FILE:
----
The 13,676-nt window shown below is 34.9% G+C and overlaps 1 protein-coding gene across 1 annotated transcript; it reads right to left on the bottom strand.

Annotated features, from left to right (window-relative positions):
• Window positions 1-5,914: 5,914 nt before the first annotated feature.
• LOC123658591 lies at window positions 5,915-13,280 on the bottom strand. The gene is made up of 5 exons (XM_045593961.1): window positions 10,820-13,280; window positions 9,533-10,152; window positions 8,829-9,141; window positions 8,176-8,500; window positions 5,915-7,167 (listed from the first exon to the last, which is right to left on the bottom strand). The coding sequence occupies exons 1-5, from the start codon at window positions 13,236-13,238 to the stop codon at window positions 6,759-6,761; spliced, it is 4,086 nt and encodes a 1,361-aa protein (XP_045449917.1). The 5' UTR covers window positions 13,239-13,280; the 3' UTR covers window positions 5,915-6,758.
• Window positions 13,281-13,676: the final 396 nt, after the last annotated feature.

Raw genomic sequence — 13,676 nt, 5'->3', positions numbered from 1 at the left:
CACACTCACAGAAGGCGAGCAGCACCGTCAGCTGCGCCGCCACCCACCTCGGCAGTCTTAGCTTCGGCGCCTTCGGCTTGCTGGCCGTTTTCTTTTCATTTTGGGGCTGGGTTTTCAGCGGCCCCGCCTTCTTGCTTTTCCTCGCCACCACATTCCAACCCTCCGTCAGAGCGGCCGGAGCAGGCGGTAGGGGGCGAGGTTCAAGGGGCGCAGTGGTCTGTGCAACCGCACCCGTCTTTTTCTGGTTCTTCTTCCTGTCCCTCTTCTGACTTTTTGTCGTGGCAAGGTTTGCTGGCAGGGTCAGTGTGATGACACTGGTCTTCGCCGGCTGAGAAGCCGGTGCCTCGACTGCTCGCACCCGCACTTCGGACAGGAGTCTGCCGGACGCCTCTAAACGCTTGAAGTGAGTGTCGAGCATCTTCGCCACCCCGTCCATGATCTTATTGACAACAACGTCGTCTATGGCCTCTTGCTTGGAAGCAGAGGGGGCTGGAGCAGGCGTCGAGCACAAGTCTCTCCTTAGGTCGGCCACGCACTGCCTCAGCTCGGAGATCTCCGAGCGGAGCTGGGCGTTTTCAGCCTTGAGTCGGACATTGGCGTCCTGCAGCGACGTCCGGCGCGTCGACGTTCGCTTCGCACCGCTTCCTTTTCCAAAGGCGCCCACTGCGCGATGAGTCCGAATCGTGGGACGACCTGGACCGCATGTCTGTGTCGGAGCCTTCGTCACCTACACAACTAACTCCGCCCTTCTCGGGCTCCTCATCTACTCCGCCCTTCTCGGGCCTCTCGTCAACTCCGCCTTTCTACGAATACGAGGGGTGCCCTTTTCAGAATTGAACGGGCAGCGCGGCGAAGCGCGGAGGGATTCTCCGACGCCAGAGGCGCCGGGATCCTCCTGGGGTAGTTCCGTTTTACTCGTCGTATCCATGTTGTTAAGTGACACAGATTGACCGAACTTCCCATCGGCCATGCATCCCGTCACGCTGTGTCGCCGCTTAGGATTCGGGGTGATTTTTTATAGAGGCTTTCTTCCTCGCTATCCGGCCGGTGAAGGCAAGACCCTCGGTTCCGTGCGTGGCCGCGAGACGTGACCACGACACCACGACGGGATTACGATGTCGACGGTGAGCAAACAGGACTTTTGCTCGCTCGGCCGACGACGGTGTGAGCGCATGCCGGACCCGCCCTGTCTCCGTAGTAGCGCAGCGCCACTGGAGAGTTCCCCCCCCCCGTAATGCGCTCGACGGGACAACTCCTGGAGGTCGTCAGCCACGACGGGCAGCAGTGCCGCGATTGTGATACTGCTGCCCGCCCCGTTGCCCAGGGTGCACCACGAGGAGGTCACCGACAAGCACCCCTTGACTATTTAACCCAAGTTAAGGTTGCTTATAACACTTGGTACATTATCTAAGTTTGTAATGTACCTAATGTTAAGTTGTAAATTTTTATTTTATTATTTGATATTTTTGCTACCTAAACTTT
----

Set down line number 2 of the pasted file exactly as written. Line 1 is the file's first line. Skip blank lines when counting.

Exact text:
Annotated features, from left to right (window-relative positions):